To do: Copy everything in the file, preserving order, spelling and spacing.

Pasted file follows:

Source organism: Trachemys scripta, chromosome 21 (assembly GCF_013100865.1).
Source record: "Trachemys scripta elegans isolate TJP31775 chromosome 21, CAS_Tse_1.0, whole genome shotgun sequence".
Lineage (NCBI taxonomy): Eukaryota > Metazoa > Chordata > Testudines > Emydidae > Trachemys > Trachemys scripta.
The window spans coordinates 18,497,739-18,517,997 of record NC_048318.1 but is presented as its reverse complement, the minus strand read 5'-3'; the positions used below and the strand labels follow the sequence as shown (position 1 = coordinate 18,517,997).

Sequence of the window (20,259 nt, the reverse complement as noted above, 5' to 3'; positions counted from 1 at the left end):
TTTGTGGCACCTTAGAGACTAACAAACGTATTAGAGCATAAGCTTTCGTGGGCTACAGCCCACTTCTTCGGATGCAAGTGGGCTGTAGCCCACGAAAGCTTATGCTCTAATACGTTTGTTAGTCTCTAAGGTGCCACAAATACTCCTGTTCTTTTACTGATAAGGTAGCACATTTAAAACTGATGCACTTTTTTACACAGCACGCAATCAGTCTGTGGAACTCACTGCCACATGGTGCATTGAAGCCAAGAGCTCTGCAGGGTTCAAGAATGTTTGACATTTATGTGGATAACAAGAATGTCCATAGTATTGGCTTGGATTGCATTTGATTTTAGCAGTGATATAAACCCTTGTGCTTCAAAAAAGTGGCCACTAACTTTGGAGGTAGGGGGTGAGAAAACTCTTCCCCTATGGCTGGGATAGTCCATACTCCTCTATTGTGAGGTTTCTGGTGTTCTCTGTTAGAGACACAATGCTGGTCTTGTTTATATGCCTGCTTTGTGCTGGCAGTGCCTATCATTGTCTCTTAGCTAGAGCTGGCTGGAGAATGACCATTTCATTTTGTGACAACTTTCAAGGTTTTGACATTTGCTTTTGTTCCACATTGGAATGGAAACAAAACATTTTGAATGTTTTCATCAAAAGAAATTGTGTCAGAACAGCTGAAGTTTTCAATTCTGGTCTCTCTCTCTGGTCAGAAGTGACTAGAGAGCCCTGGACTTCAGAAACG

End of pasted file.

Source organism: Trachemys scripta, chromosome 21 (assembly GCF_013100865.1).
Source record: "Trachemys scripta elegans isolate TJP31775 chromosome 21, CAS_Tse_1.0, whole genome shotgun sequence".
Lineage (NCBI taxonomy): Eukaryota > Metazoa > Chordata > Testudines > Emydidae > Trachemys > Trachemys scripta.
The window spans coordinates 18,497,739-18,517,997 of record NC_048318.1 but is presented as its reverse complement, the minus strand read 5'-3'; the positions used below and the strand labels follow the sequence as shown (position 1 = coordinate 18,517,997).

Sequence of the window (20,259 nt, the reverse complement as noted above, 5' to 3'; positions counted from 1 at the left end):
TTTGTGGCACCTTAGAGACTAACAAACGTATTAGAGCATAAGCTTTCGTGGGCTACAGCCCACTTCTTCGGATGCAAGTGGGCTGTAGCCCACGAAAGCTTATGCTCTAATACGTTTGTTAGTCTCTAAGGTGCCACAAATACTCCTGTTCTTTTACTGATAAGGTAGCACATTTAAAACTGATGCACTTTTTTACACAGCACGCAATCAGTCTGTGGAACTCACTGCCACATGGTGCATTGAAGCCAAGAGCTCTGCAGGGTTCAAGAATGTTTGACATTTATGTGGATAACAAGAATGTCCATAGTATTGGCTTGGATTGCATTTGATTTTAGCAGTGATATAAACCCTTGTGCTTCAAAAAAGTGGCCACTAACTTTGGAGGTAGGGGGTGAGAAAACTCTTCCCCTATGGCTGGGATAGTCCATACTCCTCTATTGTGAGGTTTCTGGTGTTCTCTGTTAGAGACACAATGCTGGTCTTGTTTATATGCCTGCTTTGTGCTGGCAGTGCCTATCATTGTCTCTTAGCTAGAGCTGGCTGGAGAATGACCATTTCATTTTGTGACAACTTTCAAGGTTTTGACATTTGCTTTTGTTCCACATTGGAATGGAAACAAAACATTTTGAATGTTTTCATCAAAAGAAATTGTGTCAGAACAGCTGAAGTTTTCAATTCTGGTCTCTCTCTCTGGTCAGAAGTGACTAGAGAGCCCTGGACTTCAGAAACG